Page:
Results 1 to 6 of 6
January 27th, 2006 #1
The Transition from Observation Based Drawing to Drawing from the mind
Hello everyone here at Conceptart.org,
I have a frustration that just seems to keep nagging me and I can't seem to get rid of. I've been drawing since I was very young and now having been in the Fine Art Degree at University for 2 years I have been drawing extensively.
Needless to say, though I am always learning, I have found I am very comfortable drawing regardless of the subject matter. Unfortunately I find I am wholely bound to observation from real life. My frustration comes from the fact that when I sit down with my sketchbook with no reference in front of me and intending to draw, my mind freezes up, and whether it be that I have no ideas or I just can't transfer the ideas in my head to paper, my drawing sessions end in disappointment.
I am wondering if there are any ideas, methods, excercises, techniques or anything that you more experienced people out there might have used to make this transition from observation based drawing to drawing from the mind? At this point I can use references from life and draw just fine but as soon as I sit down to draw, my mind draws a blank.
Thanks for the help and hopefully me asking this question helps others that may be in my same predicament.
Check out my Website! http://www.davehiemstra.ca------------------
Hide this ad by registering as a memberJanuary 27th, 2006 #2Registered User
- Join Date
- Jan 2003
- Thanked 225 Times in 153 Posts
When I'm ready for bed, there are times when it's hard to sleep. Can't force it to happen, just let it happen. Drawing with purpose can be the same way. If only there was a pill for that too .
I think if you do more incidental sketches, it'll come to you. Relax and just make marks. Doodle. Think with a pencil and don't worry about making it like "work." Free your mind and your pencil will follow.
January 27th, 2006 #3
You don't need a transition. Artists who are good at working from imagination and actual observation started out copying/studying works by other artists. This is how they increased their visual vocabulary. I suggest you do this too. I also suggest you read Andrew Loomis' books, particulary "Figure Drawing for all its Worth." This book teaches you how to draw the human figure without any reference. ALl you need to do is copy his illustrations and read the text. Do a search in this forum to find a link for downloading.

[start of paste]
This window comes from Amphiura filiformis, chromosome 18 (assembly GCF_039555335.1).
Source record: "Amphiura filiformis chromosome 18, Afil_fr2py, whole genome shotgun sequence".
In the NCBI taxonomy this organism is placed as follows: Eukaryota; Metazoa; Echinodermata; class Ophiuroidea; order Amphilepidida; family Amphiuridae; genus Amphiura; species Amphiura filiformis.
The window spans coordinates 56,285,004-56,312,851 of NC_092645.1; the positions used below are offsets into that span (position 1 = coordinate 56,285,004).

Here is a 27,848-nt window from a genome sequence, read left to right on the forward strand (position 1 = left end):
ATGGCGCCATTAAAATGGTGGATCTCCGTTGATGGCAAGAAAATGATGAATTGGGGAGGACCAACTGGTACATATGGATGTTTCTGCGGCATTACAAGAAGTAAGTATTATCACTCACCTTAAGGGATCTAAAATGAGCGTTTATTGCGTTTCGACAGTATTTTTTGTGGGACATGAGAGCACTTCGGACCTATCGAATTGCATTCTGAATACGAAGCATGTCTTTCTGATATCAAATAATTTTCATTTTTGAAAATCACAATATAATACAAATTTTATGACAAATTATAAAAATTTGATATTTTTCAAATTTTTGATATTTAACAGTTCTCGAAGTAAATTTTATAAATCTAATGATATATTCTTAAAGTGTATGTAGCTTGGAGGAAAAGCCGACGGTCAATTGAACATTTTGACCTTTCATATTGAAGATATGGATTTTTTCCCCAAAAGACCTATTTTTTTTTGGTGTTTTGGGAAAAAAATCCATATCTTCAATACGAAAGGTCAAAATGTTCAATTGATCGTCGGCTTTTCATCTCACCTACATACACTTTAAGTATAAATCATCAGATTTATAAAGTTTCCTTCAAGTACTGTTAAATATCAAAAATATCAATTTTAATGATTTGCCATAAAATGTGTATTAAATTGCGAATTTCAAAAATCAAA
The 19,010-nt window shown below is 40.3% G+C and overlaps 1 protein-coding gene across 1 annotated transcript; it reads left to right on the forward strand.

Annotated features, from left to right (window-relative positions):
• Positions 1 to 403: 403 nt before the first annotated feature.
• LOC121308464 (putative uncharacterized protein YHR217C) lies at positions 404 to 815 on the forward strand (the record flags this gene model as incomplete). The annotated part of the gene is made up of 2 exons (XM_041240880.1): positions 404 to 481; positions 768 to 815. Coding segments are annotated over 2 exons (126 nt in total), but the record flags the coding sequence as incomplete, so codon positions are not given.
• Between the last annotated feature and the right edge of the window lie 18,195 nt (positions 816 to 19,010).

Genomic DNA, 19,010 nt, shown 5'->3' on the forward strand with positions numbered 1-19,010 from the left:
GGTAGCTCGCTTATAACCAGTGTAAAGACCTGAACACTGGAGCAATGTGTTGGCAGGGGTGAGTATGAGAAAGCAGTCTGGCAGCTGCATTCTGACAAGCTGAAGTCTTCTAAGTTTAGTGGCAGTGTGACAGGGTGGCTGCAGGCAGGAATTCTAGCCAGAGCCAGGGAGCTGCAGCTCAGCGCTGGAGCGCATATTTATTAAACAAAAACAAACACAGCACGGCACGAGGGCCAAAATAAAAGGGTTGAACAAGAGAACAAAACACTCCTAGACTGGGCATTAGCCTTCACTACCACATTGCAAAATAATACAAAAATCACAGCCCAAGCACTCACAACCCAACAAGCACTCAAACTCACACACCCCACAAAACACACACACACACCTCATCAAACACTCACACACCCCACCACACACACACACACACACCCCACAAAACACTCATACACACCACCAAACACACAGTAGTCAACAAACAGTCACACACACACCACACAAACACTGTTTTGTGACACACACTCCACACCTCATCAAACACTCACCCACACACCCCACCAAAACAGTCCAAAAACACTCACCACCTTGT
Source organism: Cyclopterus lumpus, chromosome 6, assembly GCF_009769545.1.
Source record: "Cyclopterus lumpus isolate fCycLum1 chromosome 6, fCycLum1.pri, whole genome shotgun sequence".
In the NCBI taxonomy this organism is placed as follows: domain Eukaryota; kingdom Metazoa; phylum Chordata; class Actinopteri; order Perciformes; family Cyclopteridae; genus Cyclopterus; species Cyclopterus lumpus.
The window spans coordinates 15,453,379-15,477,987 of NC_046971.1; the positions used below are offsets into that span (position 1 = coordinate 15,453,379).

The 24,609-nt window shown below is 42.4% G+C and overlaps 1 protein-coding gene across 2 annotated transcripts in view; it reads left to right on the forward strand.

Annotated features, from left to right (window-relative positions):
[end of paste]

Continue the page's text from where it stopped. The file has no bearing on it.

Once you have the knowledge, everything falls into place.
Last edited by Dizon; January 27th, 2006 at 10:14 AM.
January 27th, 2006 #4
Do you have problems drawing something you don't see so it doesn't look right or do you have inspirational problems? I think it is the latter.
What are your favourite subjects to draw (when you have a reference)? Try to draw what you have drawn in your last drawing session when you used ref. Then make small adjustments. For instance if the model was holding a pole, make her holding nothing, if she was nude draw her with some clothes. Know what I mean?
It's just a suggestion, I hope it's of some value. I just thought that up so I don't know if it helps but it sounds fun right?
If you can't get anything on paper perhaps you are forcing yourself too hard.Draw something when it comes to mind, don't try to force something to come to mind but let it come by itself.
-I am my imaginary friend.
- omg ftw teh sketchbook -Updated 28-01-2005- w00t pwn3d
January 28th, 2006 #5
I agree with the above posts. You cant force a transition.
If you have ideas but cant transfer them to paper, try doing lots of thumbnail sketches. That way you have to keep it loose and gestural until the idea comes out without worrying about finer details just yet.
January 29th, 2006 #6
Thanks so much for the quick responses!
I really agree with all the replies. I think the problem is that I'm putting too much pressure on creating amazing things, and trying too hard to force things out that just dont want to come out.
I think I just need to loosen up and really just let my drawings happen and not force them. I've purchase a mini-pocket sketchbook that fits in my pocket. Now I carry it and a pencil where ever I am so I can draw whenever the inspiration hits me.
Thanks for the help, and if anyone else has advice feel free to keep up the responses